Ironman Wisconsin Race Report

Our journey to Ironman Wisconsin started three years ago. I know by most standards that seems like an eternity but by Ironman standards it really is not. We (my husband and I) signed up as part of a group of athletes who all planned to race in 2018 but between illness, injury, life and lack of motivation maybe a quarter of those athletes actually made it to the start line in 2019.  The Ironman race is known for its difficulty (2.4 mile swim, 112 mile bike and a 26.2 run) is not for the faint of heart.  Just getting to the start line is so often the biggest hurdle. Getting through the training and remaining sane; keeping your day job, caring for children, maintaining a healthy marriage and holding on to a few non-triathlete friends during this time is a balancing act that requires the agility of a tight rope walker. Ironically it wasn’t until during our race this year I had a little bit of time for reflection. The tears streamed down my face somewhere around mile 20 on the bike. I finally had a moment to just breathe and take in the beauty of the landscape, which for some unexplainable reason made me cry. We had made it.

In 2018 we had started the training for the race but my husband was not feeling well. We would do some training and then suddenly he would be met with terrible pain and fatigue. Since this was not our first time training like this we were both surprised by these random bouts of serious fatigue that would often send him to bed. He was frustrated and I was concerned and scared. Somewhere in the middle of the training we made the call to defer our Ironman Wisconsin (IM WI) entries to 2019 and spent the rest of 2018 attempting to figure out what the issue was. As of writing this we still have no definite diagnosis but we did at least find out that his heart is strong! We just needed to approach training a little differently than we used to. We adopted the adapt and adjust mentality. Mainly, I think the adjusting part refers to adjusting expectations of race day to accept where you are in health and life. I share this part of the story with you because not only did this have a huge impact on my husband but also on my prioritization of training. My husband is my favorite training partner so on days when he was not feeling well sometimes we would just go easier and sometimes I would go alone. Every time we went out for training it was a little bit of an unknown. It was out of our control.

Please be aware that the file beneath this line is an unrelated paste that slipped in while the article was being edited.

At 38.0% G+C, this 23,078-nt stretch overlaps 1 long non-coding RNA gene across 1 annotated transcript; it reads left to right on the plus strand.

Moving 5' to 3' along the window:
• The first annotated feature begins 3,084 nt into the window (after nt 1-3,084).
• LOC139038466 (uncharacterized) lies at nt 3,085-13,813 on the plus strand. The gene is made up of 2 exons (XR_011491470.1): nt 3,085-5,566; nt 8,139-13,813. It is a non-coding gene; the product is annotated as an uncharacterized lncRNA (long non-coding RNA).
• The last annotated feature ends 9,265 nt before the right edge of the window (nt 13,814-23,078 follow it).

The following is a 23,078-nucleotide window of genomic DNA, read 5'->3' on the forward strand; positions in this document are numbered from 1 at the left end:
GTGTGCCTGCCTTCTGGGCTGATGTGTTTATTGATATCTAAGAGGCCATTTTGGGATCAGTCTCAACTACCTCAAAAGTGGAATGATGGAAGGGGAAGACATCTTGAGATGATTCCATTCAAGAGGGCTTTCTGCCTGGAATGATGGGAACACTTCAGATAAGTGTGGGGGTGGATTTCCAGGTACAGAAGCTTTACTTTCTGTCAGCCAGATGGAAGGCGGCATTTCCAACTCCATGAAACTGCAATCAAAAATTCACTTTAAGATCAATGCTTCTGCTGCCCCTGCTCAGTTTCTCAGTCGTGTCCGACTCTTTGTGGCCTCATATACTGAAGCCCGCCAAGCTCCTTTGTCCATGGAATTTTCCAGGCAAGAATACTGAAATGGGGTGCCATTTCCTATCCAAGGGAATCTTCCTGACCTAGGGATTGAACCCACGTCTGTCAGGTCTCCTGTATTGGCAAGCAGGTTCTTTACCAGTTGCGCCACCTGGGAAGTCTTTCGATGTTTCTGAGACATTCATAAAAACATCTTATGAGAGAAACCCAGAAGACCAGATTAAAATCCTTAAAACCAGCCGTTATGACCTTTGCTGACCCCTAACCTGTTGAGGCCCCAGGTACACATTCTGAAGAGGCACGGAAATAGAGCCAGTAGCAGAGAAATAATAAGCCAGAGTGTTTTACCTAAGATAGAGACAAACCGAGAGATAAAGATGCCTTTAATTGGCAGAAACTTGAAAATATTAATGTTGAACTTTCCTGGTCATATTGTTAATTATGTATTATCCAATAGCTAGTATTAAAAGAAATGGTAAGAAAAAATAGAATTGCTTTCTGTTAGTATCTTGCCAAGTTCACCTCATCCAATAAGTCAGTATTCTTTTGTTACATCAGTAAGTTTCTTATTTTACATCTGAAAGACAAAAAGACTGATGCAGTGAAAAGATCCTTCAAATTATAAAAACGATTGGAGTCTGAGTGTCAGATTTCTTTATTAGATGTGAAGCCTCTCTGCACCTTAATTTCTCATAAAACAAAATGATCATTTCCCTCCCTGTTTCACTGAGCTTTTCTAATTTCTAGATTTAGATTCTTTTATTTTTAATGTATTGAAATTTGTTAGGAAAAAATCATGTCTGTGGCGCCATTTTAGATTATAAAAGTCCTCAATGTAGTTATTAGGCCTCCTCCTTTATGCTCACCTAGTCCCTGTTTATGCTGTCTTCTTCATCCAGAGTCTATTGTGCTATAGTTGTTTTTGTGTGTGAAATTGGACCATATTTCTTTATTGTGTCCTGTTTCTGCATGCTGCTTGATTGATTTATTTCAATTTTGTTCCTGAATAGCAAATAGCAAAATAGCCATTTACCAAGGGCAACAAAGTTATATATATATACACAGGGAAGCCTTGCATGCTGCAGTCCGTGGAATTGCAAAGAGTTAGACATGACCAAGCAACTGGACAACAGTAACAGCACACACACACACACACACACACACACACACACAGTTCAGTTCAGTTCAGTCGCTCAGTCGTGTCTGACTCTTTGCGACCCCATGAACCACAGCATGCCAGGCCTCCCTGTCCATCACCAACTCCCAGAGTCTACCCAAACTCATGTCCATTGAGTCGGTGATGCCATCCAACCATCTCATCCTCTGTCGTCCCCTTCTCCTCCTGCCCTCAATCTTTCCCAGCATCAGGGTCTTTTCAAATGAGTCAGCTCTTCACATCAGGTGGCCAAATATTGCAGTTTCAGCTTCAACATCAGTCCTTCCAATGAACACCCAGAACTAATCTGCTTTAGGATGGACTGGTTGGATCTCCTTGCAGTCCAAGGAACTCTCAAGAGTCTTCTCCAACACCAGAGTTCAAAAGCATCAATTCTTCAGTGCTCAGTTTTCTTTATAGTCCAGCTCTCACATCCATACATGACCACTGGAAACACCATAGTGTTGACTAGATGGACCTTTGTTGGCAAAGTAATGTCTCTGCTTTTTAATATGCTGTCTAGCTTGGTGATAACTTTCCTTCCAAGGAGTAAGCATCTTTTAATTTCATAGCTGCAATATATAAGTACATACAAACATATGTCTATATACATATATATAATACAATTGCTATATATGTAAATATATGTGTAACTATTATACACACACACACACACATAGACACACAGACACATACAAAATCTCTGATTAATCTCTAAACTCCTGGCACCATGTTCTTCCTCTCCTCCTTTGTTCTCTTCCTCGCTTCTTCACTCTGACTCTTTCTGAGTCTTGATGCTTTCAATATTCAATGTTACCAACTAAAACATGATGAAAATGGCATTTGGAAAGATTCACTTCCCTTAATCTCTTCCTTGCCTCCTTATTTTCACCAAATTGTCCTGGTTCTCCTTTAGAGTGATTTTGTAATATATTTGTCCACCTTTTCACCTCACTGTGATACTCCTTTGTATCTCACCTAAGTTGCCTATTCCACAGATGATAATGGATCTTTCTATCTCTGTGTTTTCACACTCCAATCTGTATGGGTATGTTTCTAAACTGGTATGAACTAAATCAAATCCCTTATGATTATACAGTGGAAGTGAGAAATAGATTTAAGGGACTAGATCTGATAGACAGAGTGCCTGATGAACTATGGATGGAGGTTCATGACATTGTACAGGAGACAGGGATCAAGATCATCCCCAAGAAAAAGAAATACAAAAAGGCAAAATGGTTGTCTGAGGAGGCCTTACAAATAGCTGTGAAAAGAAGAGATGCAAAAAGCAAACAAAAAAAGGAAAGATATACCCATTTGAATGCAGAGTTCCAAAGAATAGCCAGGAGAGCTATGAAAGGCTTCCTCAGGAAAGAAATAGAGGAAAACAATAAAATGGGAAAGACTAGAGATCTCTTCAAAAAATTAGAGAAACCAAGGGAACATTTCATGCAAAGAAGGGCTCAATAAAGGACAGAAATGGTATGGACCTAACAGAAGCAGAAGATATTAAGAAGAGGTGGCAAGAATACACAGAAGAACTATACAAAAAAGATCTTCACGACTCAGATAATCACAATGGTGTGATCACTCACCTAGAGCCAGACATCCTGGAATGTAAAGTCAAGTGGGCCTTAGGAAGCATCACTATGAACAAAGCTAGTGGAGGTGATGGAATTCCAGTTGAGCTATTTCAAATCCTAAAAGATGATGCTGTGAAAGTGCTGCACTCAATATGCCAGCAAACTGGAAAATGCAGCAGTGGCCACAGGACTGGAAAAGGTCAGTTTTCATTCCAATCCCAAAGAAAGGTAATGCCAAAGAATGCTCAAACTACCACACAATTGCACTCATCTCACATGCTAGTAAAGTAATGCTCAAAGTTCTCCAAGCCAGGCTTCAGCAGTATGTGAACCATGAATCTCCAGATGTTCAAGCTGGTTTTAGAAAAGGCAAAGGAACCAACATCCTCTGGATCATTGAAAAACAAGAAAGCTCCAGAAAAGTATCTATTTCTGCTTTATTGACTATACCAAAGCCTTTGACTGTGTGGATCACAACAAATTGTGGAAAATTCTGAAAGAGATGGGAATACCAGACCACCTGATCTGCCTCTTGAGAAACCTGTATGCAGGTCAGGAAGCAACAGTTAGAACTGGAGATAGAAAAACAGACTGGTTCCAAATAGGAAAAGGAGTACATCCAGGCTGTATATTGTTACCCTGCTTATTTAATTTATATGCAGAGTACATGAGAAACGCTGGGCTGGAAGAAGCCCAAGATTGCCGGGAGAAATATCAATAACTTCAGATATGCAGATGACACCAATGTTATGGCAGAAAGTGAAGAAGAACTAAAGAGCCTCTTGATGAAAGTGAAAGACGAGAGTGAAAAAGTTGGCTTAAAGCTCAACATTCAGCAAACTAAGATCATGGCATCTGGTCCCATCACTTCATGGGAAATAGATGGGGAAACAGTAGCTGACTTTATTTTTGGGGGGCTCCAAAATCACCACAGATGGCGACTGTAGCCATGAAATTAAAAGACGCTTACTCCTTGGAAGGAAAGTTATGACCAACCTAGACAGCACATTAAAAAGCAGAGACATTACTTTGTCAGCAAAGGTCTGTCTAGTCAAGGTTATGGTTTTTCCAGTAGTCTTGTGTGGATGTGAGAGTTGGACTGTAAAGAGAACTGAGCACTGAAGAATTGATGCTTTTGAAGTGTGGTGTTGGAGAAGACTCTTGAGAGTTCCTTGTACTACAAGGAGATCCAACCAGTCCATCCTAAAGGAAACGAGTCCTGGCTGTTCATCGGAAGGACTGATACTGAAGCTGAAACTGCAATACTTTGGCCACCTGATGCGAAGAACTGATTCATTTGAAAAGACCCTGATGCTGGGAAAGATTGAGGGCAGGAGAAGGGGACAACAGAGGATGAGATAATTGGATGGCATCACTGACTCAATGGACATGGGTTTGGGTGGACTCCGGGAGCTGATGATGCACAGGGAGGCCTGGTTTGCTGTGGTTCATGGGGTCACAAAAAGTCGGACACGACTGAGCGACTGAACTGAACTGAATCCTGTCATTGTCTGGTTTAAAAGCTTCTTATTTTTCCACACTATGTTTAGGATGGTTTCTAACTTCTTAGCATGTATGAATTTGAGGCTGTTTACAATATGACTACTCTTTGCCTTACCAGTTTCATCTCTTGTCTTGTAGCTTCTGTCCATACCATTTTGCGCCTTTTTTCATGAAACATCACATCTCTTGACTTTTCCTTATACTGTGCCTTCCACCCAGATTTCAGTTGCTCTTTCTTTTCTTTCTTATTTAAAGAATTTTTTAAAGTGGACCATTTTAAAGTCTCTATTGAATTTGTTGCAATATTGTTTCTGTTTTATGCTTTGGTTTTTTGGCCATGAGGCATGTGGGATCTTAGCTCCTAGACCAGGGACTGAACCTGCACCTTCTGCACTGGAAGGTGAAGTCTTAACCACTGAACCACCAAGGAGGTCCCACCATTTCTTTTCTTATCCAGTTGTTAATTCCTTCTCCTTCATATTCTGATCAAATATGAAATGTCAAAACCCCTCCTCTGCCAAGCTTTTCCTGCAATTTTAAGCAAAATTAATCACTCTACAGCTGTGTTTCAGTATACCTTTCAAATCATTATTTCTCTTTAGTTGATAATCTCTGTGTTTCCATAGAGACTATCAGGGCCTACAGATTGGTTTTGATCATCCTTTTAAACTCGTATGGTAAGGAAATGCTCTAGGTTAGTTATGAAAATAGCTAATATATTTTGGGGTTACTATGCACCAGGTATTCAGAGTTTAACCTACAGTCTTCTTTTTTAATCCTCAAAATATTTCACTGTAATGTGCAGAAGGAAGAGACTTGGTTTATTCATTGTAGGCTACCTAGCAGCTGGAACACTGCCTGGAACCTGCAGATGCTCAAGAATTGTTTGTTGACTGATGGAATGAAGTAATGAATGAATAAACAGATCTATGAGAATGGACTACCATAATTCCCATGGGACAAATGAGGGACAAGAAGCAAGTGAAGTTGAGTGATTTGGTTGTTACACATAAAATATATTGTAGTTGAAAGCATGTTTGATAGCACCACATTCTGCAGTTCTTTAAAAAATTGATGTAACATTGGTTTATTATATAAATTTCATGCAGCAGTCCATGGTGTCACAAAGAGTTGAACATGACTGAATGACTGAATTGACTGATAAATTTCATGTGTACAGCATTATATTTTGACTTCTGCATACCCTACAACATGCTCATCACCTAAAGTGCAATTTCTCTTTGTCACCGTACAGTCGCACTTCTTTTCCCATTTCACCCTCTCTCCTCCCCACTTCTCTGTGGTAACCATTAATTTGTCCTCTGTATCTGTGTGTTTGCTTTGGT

We have a 6 year-old (Keene), which adds another level of complexity to our training. Gone are the days of getting up early and being on the bike at first daylight and riding blissfully all day long. Sure we had a few of those this summer, thanks to an amazing sitter, but they were not that frequent.  Now rides are much less spontaneous. We ride routes that we know the distance of and know exactly how long they will take us. Paying someone to watch your child while you ride makes you value that time a LOT more. Making sure to schedule the sitter for all the important workouts each week or figuring out how to get workouts in with Keene really deserved a task line on my calendar. Getting to the track or swimming at the lake was hard enough but as I was often reminded, he was not always willing to do what I wanted to. Thankfully there were times when he blissfully biked a million laps in the park while I ran and times when he napped on the paddle board while I towed him during a swim, or he pretended to fish. Those will be forever ingrained in my mind. These are the times when I really felt I was having “winning” mothering moments.